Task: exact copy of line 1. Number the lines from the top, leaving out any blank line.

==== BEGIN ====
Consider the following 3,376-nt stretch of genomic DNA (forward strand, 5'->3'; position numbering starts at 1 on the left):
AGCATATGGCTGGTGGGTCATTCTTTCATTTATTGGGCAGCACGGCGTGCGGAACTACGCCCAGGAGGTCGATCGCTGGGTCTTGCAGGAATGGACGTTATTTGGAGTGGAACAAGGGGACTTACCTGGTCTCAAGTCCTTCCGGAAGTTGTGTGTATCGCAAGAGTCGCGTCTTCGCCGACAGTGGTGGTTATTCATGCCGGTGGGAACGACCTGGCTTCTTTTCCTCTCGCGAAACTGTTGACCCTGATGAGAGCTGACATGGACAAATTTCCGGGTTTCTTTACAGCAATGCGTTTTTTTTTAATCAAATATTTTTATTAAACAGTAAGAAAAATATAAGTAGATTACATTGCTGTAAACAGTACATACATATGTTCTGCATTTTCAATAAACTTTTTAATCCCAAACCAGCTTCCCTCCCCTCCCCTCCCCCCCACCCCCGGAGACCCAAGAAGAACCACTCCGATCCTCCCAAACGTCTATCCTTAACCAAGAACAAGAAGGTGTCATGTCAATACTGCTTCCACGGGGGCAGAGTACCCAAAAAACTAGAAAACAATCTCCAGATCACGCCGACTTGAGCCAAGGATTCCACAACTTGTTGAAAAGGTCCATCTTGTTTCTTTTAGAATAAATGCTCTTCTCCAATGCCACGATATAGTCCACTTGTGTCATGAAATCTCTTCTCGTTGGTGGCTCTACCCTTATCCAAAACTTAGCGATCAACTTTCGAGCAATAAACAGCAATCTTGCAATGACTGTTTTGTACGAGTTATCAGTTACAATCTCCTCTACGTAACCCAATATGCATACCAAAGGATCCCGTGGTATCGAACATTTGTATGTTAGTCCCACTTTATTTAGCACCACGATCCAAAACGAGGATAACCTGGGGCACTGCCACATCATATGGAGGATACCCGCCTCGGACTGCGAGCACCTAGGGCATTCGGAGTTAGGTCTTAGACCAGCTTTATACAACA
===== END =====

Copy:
Consider the following 3,376-nt stretch of genomic DNA (forward strand, 5'->3'; position numbering starts at 1 on the left):